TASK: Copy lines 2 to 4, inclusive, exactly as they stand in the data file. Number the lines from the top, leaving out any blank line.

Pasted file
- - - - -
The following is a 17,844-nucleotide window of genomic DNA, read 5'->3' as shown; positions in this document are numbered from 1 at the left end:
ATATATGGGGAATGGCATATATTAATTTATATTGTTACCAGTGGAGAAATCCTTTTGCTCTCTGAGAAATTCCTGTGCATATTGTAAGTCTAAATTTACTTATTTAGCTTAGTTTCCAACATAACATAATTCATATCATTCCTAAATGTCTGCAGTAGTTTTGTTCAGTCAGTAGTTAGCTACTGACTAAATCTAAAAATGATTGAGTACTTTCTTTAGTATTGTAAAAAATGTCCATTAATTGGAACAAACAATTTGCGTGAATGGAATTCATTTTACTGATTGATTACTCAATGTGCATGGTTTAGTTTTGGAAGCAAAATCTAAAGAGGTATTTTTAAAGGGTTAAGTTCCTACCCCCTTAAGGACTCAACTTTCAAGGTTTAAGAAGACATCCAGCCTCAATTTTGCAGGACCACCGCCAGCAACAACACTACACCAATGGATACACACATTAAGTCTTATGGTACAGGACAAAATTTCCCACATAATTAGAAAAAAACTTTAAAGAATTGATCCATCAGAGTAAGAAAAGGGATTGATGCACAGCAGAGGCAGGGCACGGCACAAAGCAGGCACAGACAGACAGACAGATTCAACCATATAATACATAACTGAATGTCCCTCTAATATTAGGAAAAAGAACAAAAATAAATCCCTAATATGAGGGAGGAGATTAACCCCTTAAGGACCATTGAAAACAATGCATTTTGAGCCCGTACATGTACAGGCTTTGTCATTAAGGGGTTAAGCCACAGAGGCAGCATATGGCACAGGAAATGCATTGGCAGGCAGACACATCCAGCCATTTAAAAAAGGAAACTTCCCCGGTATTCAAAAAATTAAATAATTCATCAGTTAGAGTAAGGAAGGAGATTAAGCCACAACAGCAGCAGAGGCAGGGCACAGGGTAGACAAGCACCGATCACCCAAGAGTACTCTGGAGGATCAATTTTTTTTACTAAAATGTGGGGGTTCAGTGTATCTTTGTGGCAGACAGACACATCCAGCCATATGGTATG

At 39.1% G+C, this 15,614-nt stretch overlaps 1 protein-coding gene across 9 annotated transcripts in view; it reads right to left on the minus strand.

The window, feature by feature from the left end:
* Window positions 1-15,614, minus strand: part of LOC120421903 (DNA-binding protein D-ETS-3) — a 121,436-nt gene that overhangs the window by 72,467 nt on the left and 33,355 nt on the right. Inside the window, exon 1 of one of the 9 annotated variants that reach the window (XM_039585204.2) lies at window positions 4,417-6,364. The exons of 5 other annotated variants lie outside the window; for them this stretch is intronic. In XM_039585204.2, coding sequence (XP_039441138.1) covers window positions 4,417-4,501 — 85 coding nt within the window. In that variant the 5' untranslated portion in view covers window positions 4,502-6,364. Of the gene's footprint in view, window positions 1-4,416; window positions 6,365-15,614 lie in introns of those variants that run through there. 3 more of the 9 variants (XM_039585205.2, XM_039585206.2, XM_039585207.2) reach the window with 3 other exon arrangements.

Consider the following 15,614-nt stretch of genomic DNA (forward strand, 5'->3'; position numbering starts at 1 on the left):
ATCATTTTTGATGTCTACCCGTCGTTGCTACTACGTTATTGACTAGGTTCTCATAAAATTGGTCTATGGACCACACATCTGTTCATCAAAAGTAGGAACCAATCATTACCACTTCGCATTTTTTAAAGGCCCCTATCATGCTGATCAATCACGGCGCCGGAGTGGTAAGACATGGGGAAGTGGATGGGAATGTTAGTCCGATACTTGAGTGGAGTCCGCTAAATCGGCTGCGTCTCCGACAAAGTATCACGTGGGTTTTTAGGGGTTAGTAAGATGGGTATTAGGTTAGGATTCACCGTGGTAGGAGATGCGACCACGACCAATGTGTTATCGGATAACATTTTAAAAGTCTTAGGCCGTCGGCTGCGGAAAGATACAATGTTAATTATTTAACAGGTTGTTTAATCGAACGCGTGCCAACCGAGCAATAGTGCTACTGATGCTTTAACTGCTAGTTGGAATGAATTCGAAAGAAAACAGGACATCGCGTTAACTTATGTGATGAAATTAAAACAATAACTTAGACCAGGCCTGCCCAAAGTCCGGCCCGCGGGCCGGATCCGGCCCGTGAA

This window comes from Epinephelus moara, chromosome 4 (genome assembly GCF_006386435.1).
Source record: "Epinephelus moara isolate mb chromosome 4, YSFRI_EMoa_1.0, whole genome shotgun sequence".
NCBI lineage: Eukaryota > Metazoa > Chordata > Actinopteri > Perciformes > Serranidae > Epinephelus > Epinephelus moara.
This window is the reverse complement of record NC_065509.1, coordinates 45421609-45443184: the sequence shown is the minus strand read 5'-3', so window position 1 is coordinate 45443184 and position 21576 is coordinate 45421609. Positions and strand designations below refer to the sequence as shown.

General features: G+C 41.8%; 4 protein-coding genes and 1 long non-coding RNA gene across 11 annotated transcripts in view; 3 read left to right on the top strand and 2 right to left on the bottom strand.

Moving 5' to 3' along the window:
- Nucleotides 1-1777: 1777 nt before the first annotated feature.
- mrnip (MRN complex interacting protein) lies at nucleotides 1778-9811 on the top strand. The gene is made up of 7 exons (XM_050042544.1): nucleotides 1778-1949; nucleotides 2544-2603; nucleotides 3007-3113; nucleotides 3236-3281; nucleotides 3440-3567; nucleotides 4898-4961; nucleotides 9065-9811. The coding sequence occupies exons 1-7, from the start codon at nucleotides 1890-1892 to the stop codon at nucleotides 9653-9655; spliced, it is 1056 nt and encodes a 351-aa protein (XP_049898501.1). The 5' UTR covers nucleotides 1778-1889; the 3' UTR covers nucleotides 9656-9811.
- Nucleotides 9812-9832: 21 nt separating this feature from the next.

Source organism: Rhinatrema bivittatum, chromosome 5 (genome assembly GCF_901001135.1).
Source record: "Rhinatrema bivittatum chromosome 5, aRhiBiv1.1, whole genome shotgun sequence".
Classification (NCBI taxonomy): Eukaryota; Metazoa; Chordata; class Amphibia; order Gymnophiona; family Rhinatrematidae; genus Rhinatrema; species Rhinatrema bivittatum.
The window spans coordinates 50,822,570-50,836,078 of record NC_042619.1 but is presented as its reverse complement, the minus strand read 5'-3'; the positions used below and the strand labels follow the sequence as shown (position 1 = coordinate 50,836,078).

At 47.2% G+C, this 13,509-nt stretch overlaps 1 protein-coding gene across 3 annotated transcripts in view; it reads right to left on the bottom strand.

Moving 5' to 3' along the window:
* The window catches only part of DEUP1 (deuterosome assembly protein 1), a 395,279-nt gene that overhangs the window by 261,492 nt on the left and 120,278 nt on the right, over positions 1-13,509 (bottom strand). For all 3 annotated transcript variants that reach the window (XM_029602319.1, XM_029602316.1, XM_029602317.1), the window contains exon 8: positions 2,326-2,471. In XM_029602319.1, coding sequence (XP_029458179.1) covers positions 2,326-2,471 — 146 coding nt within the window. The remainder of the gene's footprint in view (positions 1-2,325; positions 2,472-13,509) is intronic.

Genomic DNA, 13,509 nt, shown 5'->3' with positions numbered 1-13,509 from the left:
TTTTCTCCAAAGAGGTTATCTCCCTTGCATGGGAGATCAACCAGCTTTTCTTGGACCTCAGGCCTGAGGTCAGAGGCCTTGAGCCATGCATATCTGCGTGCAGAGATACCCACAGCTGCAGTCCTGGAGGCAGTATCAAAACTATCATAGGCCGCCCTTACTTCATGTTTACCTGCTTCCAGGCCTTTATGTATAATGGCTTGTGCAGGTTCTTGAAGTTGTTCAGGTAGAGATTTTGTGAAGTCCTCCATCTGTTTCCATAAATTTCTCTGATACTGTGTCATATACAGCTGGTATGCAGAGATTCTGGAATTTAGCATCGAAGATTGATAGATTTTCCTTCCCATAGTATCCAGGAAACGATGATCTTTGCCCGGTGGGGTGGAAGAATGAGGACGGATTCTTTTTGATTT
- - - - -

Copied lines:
ATATATGGGGAATGGCATATATTAATTTATATTGTTACCAGTGGAGAAATCCTTTTGCTCTCTGAGAAATTCCTGTGCATATTGTAAGTCTAAATTTACTTATTTAGCTTAGTTTCCAACATAACATAATTCATATCATTCCTAAATGTCTGCAGTAGTTTTGTTCAGTCAGTAGTTAGCTACTGACTAAATCTAAAAATGATTGAGTACTTTCTTTAGTATTGTAAAAAATGTCCATTAATTGGAACAAACAATTTGCGTGAATGGAATTCATTTTACTGATTGATTACTCAATGTGCATGGTTTAGTTTTGGAAGCAAAATCTAAAGAGGTATTTTTAAAGGGTTAAGTTCCTACCCCCTTAAGGACTCAACTTTCAAGGTTTAAGAAGACATCCAGCCTCAATTTTGCAGGACCACCGCCAGCAACAACACTACACCAATGGATACACACATTAAGTCTTATGGTACAGGACAAAATTTCCCACATAATTAGAAAAAAACTTTAAAGAATTGATCCATCAGAGTAAGAAAAGGGATTGATGCACAGCAGAGGCAGGGCACGGCACAAAGCAGGCACAGACAGACAGACAGATTCAACCATATAATACATAACTGAATGTCCCTCTAATATTAGGAAAAAGAACAAAAATAAATCCCTAATATGAGGGAGGAGATTAACCCCTTAAGGACCATTGAAAACAATGCATTTTGAGCCCGTACATGTACAGGCTTTGTCATTAAGGGGTTAAGCCACAGAGGCAGCATATGGCACAGGAAATGCATTGGCAGGCAGACACATCCAGCCATTTAAAAAAGGAAACTTCCCCGGTATTCAAAAAATTAAATAATTCATCAGTTAGAGTAAGGAAGGAGATTAAGCCACAACAGCAGCAGAGGCAGGGCACAGGGTAGACAAGCACCGATCACCCAAGAGTACTCTGGAGGATCAATTTTTTTTACTAAAATGTGGGGGTTCAGTGTATCTTTGTGGCAGACAGACACATCCAGCCATATGGTATG

At 39.1% G+C, this 15,614-nt stretch overlaps 1 protein-coding gene across 9 annotated transcripts in view; it reads right to left on the minus strand.

The window, feature by feature from the left end: